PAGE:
70 Md. L. Rev. 451 (2010-2011)
Back to the Future in Law Schools

handle is hein.journals/mllr70 and id is 455 raw text is: BACK TO THE FUTURE IN LAW SCHOOLS

It was a pleasure participating in the Symposium on the Profes-
sion and the Academy: Addressing Major Changes in Law Practice and
hearing thoughtful (and interesting) people discuss the future of my
professions-the practice and teaching of law. Of particular interest
was the willingness of participants to talk about law in contexts other
than BigLaw' and T142 schools.' No doubt that was partially due to
Copyright @ 2011 by William L. Reynolds.
* Jacob A. France Professor ofJudicial Process, University of Maryland School of Law.
This Essay is an adaptation of remarks I made at the Symposium. Thanks to the panel and
the audience at the Symposium for their comments then and later. Thanks also to
Michelle Harner, Juliet Moringiello, and William Richman for comments on a draft of this
1. There has been much discussion lately about the viability of the traditional BigLaw
business model. See, e.g., Andrew Bruck & Andrew Canter, Note, Supply, Demand, and the
Changing Economics of Large Law Firms, 60 STAN. L. REv. 2087, 2088 (2008) (examining the
long-term effects of introducing external market forces into the legal industry). Many have
predicted its demise to some extent. See generally, e.g., John P. Heinz, When Law Firns Fail,
43 Surrom U. L. REv. 67, 68-70 (2009) (suggesting that large firms will continue to shrink
and dissolve because of their collective participation in what has increasingly become a
winner-take-all market); Larry E. Ribstein, The Death of Big Law, 2010 Wis. L. REv. 749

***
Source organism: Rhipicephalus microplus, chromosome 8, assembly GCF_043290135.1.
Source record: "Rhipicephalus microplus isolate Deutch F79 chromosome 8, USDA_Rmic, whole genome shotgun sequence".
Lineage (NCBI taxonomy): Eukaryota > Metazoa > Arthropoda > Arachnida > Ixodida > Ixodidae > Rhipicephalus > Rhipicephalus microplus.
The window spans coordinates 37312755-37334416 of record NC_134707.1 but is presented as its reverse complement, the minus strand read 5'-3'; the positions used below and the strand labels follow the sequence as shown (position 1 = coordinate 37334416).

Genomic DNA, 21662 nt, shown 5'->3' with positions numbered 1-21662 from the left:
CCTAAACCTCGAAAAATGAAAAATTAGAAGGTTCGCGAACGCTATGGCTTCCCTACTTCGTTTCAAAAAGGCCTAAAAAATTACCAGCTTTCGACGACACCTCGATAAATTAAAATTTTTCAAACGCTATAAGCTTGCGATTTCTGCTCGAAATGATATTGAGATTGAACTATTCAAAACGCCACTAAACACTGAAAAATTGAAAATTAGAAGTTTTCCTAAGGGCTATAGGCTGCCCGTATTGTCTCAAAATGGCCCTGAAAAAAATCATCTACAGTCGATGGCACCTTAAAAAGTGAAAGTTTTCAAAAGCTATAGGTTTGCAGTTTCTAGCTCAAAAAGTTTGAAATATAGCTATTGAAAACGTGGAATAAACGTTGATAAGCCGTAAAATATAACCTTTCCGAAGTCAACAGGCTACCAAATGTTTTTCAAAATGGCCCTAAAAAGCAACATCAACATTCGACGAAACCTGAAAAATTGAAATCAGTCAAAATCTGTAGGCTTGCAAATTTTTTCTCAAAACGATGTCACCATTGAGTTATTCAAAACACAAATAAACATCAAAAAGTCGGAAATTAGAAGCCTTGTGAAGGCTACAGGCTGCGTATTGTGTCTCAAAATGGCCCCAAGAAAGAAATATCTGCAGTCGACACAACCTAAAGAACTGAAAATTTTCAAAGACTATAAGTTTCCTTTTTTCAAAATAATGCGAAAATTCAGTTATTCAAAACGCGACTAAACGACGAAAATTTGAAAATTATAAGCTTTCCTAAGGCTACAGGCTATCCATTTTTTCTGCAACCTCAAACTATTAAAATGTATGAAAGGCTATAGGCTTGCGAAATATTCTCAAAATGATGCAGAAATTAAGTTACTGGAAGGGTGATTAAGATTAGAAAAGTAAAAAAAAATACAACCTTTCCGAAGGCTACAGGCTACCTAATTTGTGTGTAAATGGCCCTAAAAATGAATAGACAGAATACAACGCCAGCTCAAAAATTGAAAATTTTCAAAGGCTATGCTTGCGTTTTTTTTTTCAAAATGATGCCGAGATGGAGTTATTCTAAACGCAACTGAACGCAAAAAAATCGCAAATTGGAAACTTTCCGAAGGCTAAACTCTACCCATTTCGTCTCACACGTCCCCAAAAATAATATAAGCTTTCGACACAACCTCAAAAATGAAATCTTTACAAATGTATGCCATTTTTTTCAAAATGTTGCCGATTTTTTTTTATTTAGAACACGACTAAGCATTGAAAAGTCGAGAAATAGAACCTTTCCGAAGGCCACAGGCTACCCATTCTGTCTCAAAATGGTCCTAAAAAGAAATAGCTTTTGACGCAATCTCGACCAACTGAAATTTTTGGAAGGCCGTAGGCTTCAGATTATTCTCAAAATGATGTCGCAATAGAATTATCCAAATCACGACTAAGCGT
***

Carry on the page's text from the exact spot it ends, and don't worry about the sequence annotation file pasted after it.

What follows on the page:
(arguing that the recent downsizing of large firms is due more to a fundamentally flawed
business model than to a shrinking economy and predicting dire consequences for firms
that fail to adapt to changing corporate environments). I believe that prediction is un-
likely because the doomsayers overlook several factors. First, the cost of lawyers in a large
business transaction is small in comparison with the cost of other players in such an ex-
change-especially investment bankers. E.g., CHRIS RISEY, WHITE PAPER: INVESTMENT BANK-
ING FEES EXAMINED 4 (2009), available at http://www.lanternadvisors.com/Investment
BankingFeesExaminedWhitePaper.pdf (noting that, on average, when companies employ
financial consultants at fee rates typical of corporate law firms, the total cost of the same
service with a positive result is a fraction of what investment bankers charge). Clients dealing with
very large sums of money are not going to concern themselves with this sort of loose
change. Second, a client does not have to worry about being second-guessed if she
chooses a prominent firm like Wachtell, something all too likely to happen if disaster
strikes while using legal talent with a less prestigious name. Third, prestige itself counts.
What general counsel at a meeting of museum trustees wants to admit that her company
uses Dewey Cheatham & Howe? In short, as companies start making large profits again,
they will become less concerned with cost and more concerned with reputation.
2. T14 refers collectively to the fourteen schools that consistently place at the top of
annual law school rankings. Martha Neil, Yale's Still #1 in Latest U.S. News Rankings;
Harvard, Stanford, Columbia & Chicago Follow, A.B.A. J. (Apr. 15, 2010, 12:09 AM), http://
www.abajournal.com/news/article/law._school_rankings/. Recently, critics who doubt
whether law school makes economic sense as an investment have questioned the continued
willingness of persons to apply to law school. See generally Neil J. Dilloff, The Changing Cul-


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